Many were confused by the difference of IMPERIAL gallons to US gallons.
xxx
So after 27.5 minutes of advanced mathematics, we got a number.
My flight engineer said "we will take xxx Imperial Liters"...
I do not think our Canadian friends appreciated his American humor...
xxx

Happy contrails

P.S. -
Have you ever been stuck in YQX...? You would love it.
Town is crowded, some 100 people or barely more. They all know each other.
One or two motels. Bars...? - Molson or Labatt, nothing else...
Congenial ladies looking for husband to marry and take them OFF the island.
Worst was, their local time (Z minus 3.5) did not exist on my Seiko Worldtimer.
And if you dont like it, I invite you to Iqaluit (Frobisher, Baffin Island).
BelArgUSA is offline  
Old 4th Mar 2009, 07:21
  #6 (permalink)  
 
Join Date: Feb 2003
Location: Brighton
Posts: 967
Received 5 Likes on 5 Posts
The mix up was pounds/kilograms, not litres/gallons. The airline was changing its mass units, and fuel was calculated in kg but that number of pounds loaded. The problem was compounded by the flight being conducted (legally) with an inoperative Fuel Quantity Indicating System, and the drip-stick physical check of fuel tank levels was invalidated by the point at which the error in calculation was made.

Previous posts about the B767 RAT are correct; hyd output only, to a restricted part of only one hyd system (cannot remember which) and said by Boeing to be effective down to about 130 kt. With engines windmilling, there would have been some hyd output from the two Engine Driven Pumps on the L & R hyd systems. I have not seen any reports of the flight controls being heavy.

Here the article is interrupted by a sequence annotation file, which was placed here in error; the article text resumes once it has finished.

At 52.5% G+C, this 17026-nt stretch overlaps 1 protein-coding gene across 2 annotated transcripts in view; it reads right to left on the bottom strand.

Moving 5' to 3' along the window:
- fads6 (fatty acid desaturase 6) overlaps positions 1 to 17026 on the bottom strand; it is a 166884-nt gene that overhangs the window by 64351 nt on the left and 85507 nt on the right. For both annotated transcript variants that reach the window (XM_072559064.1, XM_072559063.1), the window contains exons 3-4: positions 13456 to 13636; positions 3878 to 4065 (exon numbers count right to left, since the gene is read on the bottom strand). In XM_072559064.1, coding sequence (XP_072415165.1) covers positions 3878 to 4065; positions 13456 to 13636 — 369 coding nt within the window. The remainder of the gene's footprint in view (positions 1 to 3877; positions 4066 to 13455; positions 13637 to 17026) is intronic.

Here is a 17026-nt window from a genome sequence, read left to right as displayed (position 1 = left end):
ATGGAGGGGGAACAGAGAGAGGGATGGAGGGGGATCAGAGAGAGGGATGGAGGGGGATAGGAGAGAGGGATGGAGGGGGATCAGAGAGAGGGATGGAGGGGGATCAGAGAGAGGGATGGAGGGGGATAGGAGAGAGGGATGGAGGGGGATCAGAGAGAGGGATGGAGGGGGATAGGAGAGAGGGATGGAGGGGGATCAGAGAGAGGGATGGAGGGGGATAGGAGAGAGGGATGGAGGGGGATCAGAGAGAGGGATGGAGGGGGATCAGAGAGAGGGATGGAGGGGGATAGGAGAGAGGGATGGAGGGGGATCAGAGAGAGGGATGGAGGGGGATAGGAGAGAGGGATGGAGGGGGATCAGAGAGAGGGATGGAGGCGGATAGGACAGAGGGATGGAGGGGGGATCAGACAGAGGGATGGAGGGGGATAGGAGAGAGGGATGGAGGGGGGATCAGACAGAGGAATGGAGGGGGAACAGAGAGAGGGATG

kenparry is offline  
Old 4th Mar 2009, 08:53
  #7 (permalink)  
 
Join Date: Jan 2004
Location: Germany
Posts: 128
Likes: 0
Received 0 Likes on 0 Posts
There may be different configurations here, but on the '67 I am familiar with the RAT will only power the main flight controls through the Center Hydraulic System. So things like flaps, landing gear, brakes and spoilers, although normally (partially) operated from the C Hyd Sys, will not be powered. The HMG, also sitting in the center, will not receive hydraulic pressure either so you are left with BAT power only if both engines spool down.
Ka8 Flyer is offline  
Old 4th Mar 2009, 09:03
  #8 (permalink)  
 
Join Date: Jan 2008
Location: Denmark
Age: 79
Posts: 158
Likes: 0